updated on 17 April 2019
The president of the Law Society has called the lack of women at senior level in the legal profession “deplorable” and “a significant worry” in an interview with The Guardian yesterday.
Christina Blacklaws, who is the 174th president of the independent professional body for solicitors – and only the fifth to be a woman – spoke about the deficit of women entering the profession and those who are partners. More than 60% of new solicitors each year are female, but women account for only 30.8% of partners. These figures are reflected in the Bar with only 15.8% of barristers being women.
“The lack of career progression is not only [due to the absence of] childcare,” she commented. “In some of the larger law firms, the percentage of women in equity partnerships is 11% or 12%. These are sticky figures. Not changing.”
The Law Society has been hosting a series of roundtable meetings to highlight the issues preventing parity of women, as well as commissioning surveys and detailed reports to support these findings with statistical data. Many respondents to the survey identified the “masculine shape of the law” as a key disadvantage for women, which included women feeling that that they have to partake in activities such as drinking after work and playing golf in order to reach senior positions.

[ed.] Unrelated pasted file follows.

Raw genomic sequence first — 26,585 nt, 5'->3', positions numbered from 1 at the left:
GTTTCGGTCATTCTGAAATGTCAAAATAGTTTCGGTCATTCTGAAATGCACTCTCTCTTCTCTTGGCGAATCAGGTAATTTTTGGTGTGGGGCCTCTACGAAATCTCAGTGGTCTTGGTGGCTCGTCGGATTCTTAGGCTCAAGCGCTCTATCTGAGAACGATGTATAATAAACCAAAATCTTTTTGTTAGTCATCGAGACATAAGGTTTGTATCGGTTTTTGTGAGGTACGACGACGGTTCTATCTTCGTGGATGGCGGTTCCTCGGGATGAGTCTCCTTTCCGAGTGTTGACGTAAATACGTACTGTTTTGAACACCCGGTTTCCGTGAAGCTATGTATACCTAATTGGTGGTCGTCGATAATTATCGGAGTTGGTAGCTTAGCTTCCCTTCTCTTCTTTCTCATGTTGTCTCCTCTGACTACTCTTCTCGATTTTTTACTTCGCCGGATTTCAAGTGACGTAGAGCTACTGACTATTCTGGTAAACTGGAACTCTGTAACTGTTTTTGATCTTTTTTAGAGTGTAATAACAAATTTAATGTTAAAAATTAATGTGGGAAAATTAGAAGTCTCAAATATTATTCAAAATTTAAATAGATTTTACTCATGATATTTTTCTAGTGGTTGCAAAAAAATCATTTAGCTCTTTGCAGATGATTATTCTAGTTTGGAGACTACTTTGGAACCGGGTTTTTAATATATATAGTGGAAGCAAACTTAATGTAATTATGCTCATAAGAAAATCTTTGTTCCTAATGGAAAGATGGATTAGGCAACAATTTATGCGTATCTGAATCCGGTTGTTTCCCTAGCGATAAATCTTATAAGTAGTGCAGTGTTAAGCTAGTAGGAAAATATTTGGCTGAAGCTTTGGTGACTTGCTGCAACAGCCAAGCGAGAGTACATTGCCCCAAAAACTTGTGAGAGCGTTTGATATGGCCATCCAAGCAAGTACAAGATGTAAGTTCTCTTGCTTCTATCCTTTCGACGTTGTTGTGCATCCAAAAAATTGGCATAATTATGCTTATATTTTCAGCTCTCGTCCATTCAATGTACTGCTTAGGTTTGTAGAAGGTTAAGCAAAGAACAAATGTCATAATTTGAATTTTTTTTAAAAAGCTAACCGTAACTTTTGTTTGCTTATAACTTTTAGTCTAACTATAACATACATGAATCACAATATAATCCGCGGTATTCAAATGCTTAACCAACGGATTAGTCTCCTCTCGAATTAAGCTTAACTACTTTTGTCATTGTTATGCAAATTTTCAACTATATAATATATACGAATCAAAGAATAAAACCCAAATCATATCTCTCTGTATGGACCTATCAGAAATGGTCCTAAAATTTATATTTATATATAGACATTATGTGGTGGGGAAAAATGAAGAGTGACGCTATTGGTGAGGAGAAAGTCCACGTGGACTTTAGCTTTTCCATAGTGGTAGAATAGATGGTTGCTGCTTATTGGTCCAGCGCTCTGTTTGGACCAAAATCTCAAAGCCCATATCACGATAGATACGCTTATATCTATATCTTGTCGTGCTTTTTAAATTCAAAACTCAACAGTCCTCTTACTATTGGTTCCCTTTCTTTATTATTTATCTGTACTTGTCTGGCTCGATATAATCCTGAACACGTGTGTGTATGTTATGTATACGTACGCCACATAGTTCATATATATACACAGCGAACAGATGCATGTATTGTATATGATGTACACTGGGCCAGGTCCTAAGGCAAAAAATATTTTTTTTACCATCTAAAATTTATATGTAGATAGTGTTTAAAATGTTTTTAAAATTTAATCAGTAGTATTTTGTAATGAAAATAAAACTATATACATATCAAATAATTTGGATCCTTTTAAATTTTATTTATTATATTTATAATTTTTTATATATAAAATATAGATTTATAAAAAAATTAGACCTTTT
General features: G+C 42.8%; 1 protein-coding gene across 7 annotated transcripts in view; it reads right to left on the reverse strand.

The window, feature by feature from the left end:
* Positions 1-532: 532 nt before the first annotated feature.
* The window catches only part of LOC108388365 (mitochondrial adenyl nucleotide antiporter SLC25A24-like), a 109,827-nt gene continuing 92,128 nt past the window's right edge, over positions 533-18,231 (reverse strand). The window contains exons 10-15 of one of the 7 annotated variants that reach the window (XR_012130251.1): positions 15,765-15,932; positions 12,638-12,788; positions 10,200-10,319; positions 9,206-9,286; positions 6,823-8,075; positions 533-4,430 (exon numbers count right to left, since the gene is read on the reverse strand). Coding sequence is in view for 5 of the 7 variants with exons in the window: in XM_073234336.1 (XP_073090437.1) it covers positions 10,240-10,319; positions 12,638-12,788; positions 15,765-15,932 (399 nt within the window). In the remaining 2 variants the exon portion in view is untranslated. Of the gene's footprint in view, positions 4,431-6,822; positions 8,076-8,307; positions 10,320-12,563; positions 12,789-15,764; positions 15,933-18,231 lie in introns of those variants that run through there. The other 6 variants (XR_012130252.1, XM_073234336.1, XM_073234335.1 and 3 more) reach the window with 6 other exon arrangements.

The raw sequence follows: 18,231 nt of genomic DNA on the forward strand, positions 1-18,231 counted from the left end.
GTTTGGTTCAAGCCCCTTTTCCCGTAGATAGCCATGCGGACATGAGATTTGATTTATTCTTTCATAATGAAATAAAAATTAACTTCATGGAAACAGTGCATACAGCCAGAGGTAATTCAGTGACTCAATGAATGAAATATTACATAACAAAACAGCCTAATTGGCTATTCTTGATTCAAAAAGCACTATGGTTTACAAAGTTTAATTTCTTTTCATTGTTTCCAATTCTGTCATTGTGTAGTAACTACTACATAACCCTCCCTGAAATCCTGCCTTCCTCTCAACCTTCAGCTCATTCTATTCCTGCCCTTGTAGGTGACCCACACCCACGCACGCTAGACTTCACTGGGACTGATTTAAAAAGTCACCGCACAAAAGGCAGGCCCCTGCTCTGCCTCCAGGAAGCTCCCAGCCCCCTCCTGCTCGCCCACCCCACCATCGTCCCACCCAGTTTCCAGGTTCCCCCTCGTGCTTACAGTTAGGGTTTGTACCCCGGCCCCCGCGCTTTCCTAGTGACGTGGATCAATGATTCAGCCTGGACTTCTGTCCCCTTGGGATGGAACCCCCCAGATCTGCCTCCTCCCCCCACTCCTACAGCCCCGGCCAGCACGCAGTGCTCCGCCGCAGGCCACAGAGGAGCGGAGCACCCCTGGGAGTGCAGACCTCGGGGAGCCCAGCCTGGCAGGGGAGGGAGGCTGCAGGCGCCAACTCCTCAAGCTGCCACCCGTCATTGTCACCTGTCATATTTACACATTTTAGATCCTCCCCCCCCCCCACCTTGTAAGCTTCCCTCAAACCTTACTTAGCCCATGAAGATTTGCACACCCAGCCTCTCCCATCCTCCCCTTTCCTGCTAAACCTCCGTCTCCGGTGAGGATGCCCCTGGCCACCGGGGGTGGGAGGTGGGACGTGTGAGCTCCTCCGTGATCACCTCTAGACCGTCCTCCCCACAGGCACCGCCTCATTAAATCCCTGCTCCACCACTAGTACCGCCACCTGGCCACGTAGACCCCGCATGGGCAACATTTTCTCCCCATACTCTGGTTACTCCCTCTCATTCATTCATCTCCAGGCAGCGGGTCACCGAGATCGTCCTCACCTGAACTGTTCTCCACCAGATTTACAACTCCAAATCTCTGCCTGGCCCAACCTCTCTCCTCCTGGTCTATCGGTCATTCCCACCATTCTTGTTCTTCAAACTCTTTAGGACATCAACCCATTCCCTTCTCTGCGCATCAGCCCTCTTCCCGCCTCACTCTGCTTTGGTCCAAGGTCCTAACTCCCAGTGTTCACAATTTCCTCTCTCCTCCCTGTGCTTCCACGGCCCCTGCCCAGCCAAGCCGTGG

“It takes a lot of undoing to think and act differently [otherwise] we revert to operating an old bias, which does lead to discrimination,” said Blacklaws. “So it’s important that there are things like training and career champions whose job is to keep [the issue] alive, most particularly when it’s about recruitment and remuneration.”
Blacklaws also urged men to take responsibility for redressing gender inequality. “They are a key part of the solution,” she said.